Avenues for Local Feedback

Feedback in the judge program is usually discussed in the context of multi-judge events, such as how to take notes and write a review for a team member on the floor of a Grand Prix. This discussion has a glaring blind spot: local community judges who rarely, if ever, judge events large enough to have more than one judge on staff. For these judges, the process of feedback can feel futile since there are no other judges to talk to.

However, all it really takes to have meaningful feedback is to have a conversation with someone else about a way one of you could improve. This person could be a player, a tournament organizer, or even a judge who was nowhere near your event. Let’s dig into some of these ideas, and how you can leverage them in your community.

As a judge for an event, you can reach out to players for their feedback. Ask them specific questions about their experience, and see if you find areas you can work on improving. For example, consider asking about whether the table space felt too cramped, or if your announcements dragged on and got boring. This method works especially well when other judges are playing in your event. Just remember that the players are here to play, not work, and respect their time. Only approach players with questions when they are clearly not busy with a game or friends. For more detail, check out this awesome post by Marcos Sanchez.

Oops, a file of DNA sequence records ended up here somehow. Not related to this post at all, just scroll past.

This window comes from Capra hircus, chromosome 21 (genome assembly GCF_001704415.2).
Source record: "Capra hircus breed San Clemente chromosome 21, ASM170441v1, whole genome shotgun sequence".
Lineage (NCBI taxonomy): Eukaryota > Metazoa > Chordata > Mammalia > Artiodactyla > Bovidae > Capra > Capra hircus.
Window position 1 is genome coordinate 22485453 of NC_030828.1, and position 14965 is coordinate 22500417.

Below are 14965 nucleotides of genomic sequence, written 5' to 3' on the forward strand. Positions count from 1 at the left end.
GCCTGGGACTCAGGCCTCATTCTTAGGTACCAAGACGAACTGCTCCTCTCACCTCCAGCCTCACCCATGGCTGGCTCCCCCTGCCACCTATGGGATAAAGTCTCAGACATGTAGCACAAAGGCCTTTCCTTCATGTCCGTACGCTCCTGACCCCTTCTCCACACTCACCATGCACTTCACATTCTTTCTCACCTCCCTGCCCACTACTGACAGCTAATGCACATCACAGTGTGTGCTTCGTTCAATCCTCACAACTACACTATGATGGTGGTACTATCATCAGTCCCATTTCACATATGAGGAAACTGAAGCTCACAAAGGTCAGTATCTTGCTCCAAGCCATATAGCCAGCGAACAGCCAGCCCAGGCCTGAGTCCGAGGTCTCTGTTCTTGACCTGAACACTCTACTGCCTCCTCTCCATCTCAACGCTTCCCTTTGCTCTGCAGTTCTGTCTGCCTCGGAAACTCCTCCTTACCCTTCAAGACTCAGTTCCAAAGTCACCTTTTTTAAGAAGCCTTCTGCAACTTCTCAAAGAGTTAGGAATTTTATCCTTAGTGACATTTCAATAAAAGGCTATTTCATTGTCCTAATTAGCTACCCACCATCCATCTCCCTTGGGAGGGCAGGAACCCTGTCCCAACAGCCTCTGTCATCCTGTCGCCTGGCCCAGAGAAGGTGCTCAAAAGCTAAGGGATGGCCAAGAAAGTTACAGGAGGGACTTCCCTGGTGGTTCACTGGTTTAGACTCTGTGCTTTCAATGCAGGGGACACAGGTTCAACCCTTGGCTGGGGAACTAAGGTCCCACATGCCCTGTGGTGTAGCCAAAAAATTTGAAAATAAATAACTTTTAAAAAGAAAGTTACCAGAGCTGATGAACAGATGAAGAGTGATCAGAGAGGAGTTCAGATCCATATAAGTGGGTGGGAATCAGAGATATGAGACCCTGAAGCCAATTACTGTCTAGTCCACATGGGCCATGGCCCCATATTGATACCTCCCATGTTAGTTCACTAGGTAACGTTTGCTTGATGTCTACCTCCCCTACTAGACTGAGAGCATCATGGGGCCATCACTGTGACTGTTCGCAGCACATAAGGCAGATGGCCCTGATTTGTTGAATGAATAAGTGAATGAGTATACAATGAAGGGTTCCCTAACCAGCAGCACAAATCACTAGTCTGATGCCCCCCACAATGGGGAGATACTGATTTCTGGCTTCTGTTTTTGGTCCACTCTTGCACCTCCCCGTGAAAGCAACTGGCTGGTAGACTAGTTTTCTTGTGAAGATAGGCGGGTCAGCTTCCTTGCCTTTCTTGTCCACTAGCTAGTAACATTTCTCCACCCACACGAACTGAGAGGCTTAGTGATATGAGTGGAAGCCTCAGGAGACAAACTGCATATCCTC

If you keep your mind in feedback mode, you can also find insight while playing in an event. Take notes on aspects of the event you felt worked or didn’t. You don’t have to pry into every detail the staff had to deal with — just observe your player experience. Did the event start smoothly? Were your judge calls responded to quickly? Did the store feel safe and comfortable to play in? Anything that seemed particularly awesome or frustrating is worth noting. Take these observations back with you to your next event, and use what you’ve learned to improve the experience for your players.

Don’t forget feedback is a two-way street, though — be sure to share your findings with the judge on staff as well. Just be careful to engage as a dialogue, rather than directly giving advice to the judge — as a player, you may not be privy to everything happening behind the scenes. For example, you might observe that the third round of a PPTQ ended up taking ten minutes to get posted after all the matches were already finished. It’s possible the judge waited to enter all the results until every slip was turned in. On the other hand, perhaps the event reporting software crashed, and the judge needed to troubleshoot. In either case, talking with the judge about your observation is worthwhile. If you start off by giving advice, you may come off as accusational due to missing information.

Unless you are the store owner, you can also count on there being a separate Tournament Organizer who will be invested in any event you judge. Even if the TO isn’t present in the room during the event, you can still discuss event logistics or finances via phone or email. Feedback from them can give you good insight into the way business decisions were made and what components of an event are expensive or generate profit. This isn’t always directly applicable to your role as a judge, but it can be helpful in building an understanding on compensation or bringing extra judges on staff at future events.